ST_portretsSilvija Tretjakova, Children’s Literature Centre of the National Library of Latvia

Silvija is the head of the Children’s Literature Centre of the National Library of Latvia. She has been an advisor to children’s libraries since 1984.

Silvija has acquired the Master’s degree of Library and Information Sciences at the University of Latvia. Her greatest personal achievements are connected with the development and successful implementation of the program for reading promotion in the whole state.

From 1997 – 2003 Silvija has been the first President of the Latvian Section of IBBY (International Board on Books for Young People), at present she is Head of the International Affairs of this organization. In 1993 owing to her initiative the Section of Children’s and School Libraries was formed at the Library Association of Latvia. From 2009 – 2014 she has been the President of Library Association of Latvia. In 1996 she helped to form the Association of Latvian School Libraries, which has productively assisted in the work of school libraries. Since 2005 Silvija is member of IRA (International Reading Association) – now ILA (International Literacy Association).

Silvija has been awarded for her contribution to the development of children’s literature and children’s libraries in Latvia, she is also known as a lecturer, an author of more than 40 professional publications and the co-author of many books.

Reading Promotion in Latvia: Development of Comprehensive Literacy Programs at All Levels

Since 2001, when the program “Children’s Jury” for reading promotion was developed and implemented for the first time, the improvement of children literacy and development of children literature in Latvia have been substantial. About 18 thousand children and young adults become active readers every year in Latvia and in Latvian Diaspora centers around the world. The best and most exciting books are distributed in almost 600 libraries and Latvian centers abroad. Latvian experience with reading promotion program “Children’s Jury” has been mentioned in the list of best European reading promotion projects.

The success of this program comes from regular innovations:

• Establishing Big Reading Celebration tradition;

• Development of online questionnaire;

• 23 well known people involved in the project as ambassadors;

• A publicity campaign for project is started in newspapers and electronic media, on national television and radio.

• Establishing the parent jury;

• Diverting integration funding to 38 Latvian centers abroad and more than 40 national minority schools in Latvia.

The task of the reading promotion program for preschool children “Book Start” in Latvia is to stimulate the interest in reading and books, to introduce pre-school age children and their parents with the opportunities offered by the library.

Triin SooneTriin Soone, Estonian Children’s Literature Centre

Triin is the director of the Estonian Children’s Literature Centre. She graduated Tallinn University of Pedagogy (now Tallinn University) as a teacher of fine arts. Between 2006 and 2008 she studied creative team management at the same university.

She has worked as a secondary school teacher and for 15 years in the National Library of Estonia as a head of public relations department and marketing director. Since 2011 she is the director of the Estonian Children’s Literature Centre which is a vital institution for subject-based information in the field of children’s literature. The Centre collects, preserves, and mediates children’s and youth literature to all enthusiasts as a part of Estonia’s cultural heritage, meant for use towards research, education, and entertainment.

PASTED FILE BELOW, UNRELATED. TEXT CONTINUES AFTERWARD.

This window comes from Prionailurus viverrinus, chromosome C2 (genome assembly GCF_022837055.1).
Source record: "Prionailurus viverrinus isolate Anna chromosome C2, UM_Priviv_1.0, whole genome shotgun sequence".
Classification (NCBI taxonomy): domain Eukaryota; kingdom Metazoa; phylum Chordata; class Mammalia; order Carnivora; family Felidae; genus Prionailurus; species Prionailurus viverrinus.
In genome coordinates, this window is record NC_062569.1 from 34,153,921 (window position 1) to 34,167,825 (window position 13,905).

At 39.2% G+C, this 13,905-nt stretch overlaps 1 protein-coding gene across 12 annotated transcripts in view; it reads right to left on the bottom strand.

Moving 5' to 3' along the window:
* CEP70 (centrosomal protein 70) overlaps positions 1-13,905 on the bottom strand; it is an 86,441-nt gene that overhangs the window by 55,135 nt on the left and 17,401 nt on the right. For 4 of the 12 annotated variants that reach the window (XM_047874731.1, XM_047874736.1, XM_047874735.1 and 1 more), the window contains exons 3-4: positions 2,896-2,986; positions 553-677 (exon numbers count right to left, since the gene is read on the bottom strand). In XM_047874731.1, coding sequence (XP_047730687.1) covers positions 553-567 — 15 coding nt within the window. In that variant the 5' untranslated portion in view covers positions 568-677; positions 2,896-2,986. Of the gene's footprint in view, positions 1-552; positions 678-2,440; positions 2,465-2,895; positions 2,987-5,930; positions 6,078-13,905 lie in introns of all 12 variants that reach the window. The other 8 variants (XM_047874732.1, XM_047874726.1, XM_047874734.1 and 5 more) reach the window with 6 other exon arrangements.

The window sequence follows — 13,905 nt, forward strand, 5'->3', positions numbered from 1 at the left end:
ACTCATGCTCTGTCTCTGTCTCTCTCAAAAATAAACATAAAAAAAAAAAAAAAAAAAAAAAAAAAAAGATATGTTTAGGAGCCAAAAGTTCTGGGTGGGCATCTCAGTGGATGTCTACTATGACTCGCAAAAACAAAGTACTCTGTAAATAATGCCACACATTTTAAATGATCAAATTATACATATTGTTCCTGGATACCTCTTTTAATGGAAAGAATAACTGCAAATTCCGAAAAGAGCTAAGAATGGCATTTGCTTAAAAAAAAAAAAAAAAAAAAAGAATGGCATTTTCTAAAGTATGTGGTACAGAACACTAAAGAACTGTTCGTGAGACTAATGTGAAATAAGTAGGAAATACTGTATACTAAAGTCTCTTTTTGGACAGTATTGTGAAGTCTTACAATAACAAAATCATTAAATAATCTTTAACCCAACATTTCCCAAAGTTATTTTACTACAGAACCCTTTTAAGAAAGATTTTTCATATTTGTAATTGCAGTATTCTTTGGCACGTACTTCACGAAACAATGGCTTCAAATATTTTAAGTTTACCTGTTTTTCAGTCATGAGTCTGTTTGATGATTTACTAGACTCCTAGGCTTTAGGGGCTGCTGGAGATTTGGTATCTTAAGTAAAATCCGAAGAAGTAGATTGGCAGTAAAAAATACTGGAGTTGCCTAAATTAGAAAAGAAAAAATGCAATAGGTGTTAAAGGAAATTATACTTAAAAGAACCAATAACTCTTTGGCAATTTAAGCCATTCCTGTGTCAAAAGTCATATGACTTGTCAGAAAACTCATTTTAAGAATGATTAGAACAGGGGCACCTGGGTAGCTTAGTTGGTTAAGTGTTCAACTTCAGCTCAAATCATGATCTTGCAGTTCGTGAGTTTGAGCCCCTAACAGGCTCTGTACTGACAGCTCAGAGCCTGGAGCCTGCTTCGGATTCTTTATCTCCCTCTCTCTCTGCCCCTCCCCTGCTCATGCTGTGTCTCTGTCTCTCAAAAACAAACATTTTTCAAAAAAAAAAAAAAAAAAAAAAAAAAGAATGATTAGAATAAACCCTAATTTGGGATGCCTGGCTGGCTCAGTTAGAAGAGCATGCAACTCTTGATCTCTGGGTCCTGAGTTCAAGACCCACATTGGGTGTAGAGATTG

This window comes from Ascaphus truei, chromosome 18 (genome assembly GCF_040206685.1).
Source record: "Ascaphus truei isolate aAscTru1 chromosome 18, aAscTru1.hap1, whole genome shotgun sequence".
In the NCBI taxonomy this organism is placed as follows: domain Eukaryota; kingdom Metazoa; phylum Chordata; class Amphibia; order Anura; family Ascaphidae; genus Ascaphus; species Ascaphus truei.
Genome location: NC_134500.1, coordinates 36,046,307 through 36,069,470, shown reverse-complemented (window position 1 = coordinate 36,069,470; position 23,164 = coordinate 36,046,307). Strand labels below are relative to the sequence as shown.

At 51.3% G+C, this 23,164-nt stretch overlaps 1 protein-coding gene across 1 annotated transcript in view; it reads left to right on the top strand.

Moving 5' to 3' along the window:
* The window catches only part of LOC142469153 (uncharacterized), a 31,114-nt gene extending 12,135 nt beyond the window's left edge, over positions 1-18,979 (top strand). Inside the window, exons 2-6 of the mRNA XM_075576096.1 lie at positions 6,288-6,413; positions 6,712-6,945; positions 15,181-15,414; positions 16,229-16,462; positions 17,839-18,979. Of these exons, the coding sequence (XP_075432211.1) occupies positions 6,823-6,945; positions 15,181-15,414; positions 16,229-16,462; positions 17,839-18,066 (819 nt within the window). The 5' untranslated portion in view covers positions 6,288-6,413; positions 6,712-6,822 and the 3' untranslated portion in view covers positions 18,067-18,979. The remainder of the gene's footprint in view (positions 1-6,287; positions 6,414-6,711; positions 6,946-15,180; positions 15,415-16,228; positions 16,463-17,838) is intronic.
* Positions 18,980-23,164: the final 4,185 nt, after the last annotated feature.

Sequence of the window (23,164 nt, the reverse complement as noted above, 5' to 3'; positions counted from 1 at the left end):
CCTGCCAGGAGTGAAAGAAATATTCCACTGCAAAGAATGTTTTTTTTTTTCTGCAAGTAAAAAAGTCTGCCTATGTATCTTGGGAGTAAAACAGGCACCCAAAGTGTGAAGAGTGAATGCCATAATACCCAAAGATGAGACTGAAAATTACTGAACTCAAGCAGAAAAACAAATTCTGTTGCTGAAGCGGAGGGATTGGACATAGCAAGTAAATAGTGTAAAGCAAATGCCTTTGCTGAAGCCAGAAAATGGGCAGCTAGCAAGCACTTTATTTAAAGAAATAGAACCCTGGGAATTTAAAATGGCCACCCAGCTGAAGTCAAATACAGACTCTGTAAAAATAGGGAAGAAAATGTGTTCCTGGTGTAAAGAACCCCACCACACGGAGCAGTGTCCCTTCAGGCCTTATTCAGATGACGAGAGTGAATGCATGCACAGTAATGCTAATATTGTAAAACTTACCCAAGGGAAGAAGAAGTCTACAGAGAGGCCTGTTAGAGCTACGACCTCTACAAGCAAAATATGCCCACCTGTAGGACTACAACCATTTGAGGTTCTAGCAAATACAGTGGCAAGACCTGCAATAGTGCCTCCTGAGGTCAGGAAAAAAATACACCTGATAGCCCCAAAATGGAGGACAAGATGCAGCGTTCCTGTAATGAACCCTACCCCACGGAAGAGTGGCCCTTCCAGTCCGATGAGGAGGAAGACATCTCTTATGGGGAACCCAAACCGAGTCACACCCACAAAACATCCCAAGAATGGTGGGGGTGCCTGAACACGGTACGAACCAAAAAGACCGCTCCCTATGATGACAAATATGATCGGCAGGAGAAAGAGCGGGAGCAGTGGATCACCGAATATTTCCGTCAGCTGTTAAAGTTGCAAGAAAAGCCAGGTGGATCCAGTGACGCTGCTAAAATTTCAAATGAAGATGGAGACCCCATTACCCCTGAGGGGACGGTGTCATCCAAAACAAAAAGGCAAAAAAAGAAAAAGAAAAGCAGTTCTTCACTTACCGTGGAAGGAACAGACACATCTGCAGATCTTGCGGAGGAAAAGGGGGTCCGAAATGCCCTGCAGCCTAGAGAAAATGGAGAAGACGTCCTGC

She has been a member of the Board of the Estonian Publishers Association and a member of endowment panel for Literature of the Cultural Endowment of Estonia. At the moment she is a member of the Estonian Librarians Association and the Council of Public Libraries under the Ministry of Culture. She has been active as a coordinator of numerous cultural projects and a member of various juries. She is a lecturer in cultural marketing.

Who Cares Who Reads?

Children’s reading is standing on 3 pillars – the quality and selection of new children literature, accessibility of children’s books and promotion of reading. This presentation will be about the length and strength of those 3 pillars in Estonia today.

We are glad, that the number of books being published every year in Estonia, is more than 3000 new items including 800 books for children. Books are born for reading. But today, we feel a risk, that books are becoming more exclusive because our market is small, printruns are decreasing and prices are rising.

Many countries make efforts to promote literature and reading. Same in Estonia. Literature and publishing have a central place in our cultural and educational policies. We have still a lot of libraries and a good working libraries network.  Also we have a vital institution for subject-based information in the field of children’s literature – Estonian Children’s Literature Centre which task is to collect, preserve, and mediate children’s and youth literature to all enthusiasts, meant for use towards research, education, and entertainment. Our institution is quite small and I’m sure that our success lies in co-operation and not only in our own country but all over the world.

Egle B.Eglė Baliutavičiūtė, Children’s Literature Center of the National Library of Lithuania

Eglė is the chief librarian at the National Library of Lithuania. She got Bachelor degree in Lithuanian Philology at Vilnius University in 2012 and finished Master’s degree in Literature Anthropology and Culture studies at the same university in 2014. Through these studies her main focus and final thesis were about children’s literature. She is a member of Lithuanian IBBY section and as the children’s literature reviewer participates in National radio program ‘Ryto allegro’ and cultural press (‘Literatūra ir menas’, ‘Rubinaitis’, kulturpolis.lt, skaitymometai.lt). In 2015 she started working at Children’s literature center at National Library of Lithuania.

Old Ways for 21‘st Century Challenges: Book Clubs for Reading Promotion and Social Skills Development